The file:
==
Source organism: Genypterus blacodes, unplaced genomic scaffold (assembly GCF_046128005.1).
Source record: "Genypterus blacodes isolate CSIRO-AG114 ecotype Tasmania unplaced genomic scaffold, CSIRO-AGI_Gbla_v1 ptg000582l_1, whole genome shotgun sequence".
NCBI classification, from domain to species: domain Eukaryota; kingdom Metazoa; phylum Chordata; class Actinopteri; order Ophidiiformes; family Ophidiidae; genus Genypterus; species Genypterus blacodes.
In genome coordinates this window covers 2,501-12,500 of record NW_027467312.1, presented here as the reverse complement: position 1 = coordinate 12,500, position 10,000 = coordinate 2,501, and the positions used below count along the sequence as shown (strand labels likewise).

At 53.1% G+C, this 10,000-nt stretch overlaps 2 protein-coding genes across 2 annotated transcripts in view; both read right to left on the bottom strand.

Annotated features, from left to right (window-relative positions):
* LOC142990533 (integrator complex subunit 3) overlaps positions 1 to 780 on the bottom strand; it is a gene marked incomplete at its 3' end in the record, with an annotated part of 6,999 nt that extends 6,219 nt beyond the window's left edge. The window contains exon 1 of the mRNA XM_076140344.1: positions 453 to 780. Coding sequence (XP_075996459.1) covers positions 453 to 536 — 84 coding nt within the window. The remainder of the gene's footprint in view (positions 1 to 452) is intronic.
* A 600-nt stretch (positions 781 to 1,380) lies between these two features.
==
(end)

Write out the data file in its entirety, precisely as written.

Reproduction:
Source organism: Genypterus blacodes, unplaced genomic scaffold (assembly GCF_046128005.1).
Source record: "Genypterus blacodes isolate CSIRO-AG114 ecotype Tasmania unplaced genomic scaffold, CSIRO-AGI_Gbla_v1 ptg000582l_1, whole genome shotgun sequence".
NCBI classification, from domain to species: domain Eukaryota; kingdom Metazoa; phylum Chordata; class Actinopteri; order Ophidiiformes; family Ophidiidae; genus Genypterus; species Genypterus blacodes.
In genome coordinates this window covers 2,501-12,500 of record NW_027467312.1, presented here as the reverse complement: position 1 = coordinate 12,500, position 10,000 = coordinate 2,501, and the positions used below count along the sequence as shown (strand labels likewise).

At 53.1% G+C, this 10,000-nt stretch overlaps 2 protein-coding genes across 2 annotated transcripts in view; both read right to left on the bottom strand.

Annotated features, from left to right (window-relative positions):
* LOC142990533 (integrator complex subunit 3) overlaps positions 1 to 780 on the bottom strand; it is a gene marked incomplete at its 3' end in the record, with an annotated part of 6,999 nt that extends 6,219 nt beyond the window's left edge. The window contains exon 1 of the mRNA XM_076140344.1: positions 453 to 780. Coding sequence (XP_075996459.1) covers positions 453 to 536 — 84 coding nt within the window. The remainder of the gene's footprint in view (positions 1 to 452) is intronic.
* A 600-nt stretch (positions 781 to 1,380) lies between these two features.